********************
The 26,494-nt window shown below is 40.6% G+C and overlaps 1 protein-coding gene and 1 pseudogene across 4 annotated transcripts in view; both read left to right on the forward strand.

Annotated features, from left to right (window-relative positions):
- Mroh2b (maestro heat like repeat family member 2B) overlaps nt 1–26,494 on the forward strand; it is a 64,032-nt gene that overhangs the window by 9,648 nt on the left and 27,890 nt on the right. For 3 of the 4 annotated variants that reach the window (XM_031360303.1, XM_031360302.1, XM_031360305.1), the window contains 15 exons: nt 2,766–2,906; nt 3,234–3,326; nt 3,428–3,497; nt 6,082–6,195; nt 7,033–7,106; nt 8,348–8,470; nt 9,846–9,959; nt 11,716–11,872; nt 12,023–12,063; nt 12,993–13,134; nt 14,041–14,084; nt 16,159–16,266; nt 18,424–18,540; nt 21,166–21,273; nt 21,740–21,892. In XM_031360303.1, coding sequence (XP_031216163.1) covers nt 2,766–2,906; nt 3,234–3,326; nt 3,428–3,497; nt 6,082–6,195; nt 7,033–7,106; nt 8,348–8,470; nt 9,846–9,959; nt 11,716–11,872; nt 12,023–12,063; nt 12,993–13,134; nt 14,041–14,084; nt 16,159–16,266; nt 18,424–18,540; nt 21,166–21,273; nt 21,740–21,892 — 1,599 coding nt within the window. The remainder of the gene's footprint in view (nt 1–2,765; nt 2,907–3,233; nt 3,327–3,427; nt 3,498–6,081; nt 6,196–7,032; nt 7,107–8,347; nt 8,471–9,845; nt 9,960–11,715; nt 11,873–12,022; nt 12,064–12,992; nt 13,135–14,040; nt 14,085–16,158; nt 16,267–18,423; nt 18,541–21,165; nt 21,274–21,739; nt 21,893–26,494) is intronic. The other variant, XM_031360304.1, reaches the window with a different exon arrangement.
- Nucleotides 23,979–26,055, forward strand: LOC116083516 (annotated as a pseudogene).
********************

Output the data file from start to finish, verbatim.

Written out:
The 26,494-nt window shown below is 40.6% G+C and overlaps 1 protein-coding gene and 1 pseudogene across 4 annotated transcripts in view; both read left to right on the forward strand.

Annotated features, from left to right (window-relative positions):
- Mroh2b (maestro heat like repeat family member 2B) overlaps nt 1–26,494 on the forward strand; it is a 64,032-nt gene that overhangs the window by 9,648 nt on the left and 27,890 nt on the right. For 3 of the 4 annotated variants that reach the window (XM_031360303.1, XM_031360302.1, XM_031360305.1), the window contains 15 exons: nt 2,766–2,906; nt 3,234–3,326; nt 3,428–3,497; nt 6,082–6,195; nt 7,033–7,106; nt 8,348–8,470; nt 9,846–9,959; nt 11,716–11,872; nt 12,023–12,063; nt 12,993–13,134; nt 14,041–14,084; nt 16,159–16,266; nt 18,424–18,540; nt 21,166–21,273; nt 21,740–21,892. In XM_031360303.1, coding sequence (XP_031216163.1) covers nt 2,766–2,906; nt 3,234–3,326; nt 3,428–3,497; nt 6,082–6,195; nt 7,033–7,106; nt 8,348–8,470; nt 9,846–9,959; nt 11,716–11,872; nt 12,023–12,063; nt 12,993–13,134; nt 14,041–14,084; nt 16,159–16,266; nt 18,424–18,540; nt 21,166–21,273; nt 21,740–21,892 — 1,599 coding nt within the window. The remainder of the gene's footprint in view (nt 1–2,765; nt 2,907–3,233; nt 3,327–3,427; nt 3,498–6,081; nt 6,196–7,032; nt 7,107–8,347; nt 8,471–9,845; nt 9,960–11,715; nt 11,873–12,022; nt 12,064–12,992; nt 13,135–14,040; nt 14,085–16,158; nt 16,267–18,423; nt 18,541–21,165; nt 21,274–21,739; nt 21,893–26,494) is intronic. The other variant, XM_031360304.1, reaches the window with a different exon arrangement.
- Nucleotides 23,979–26,055, forward strand: LOC116083516 (annotated as a pseudogene).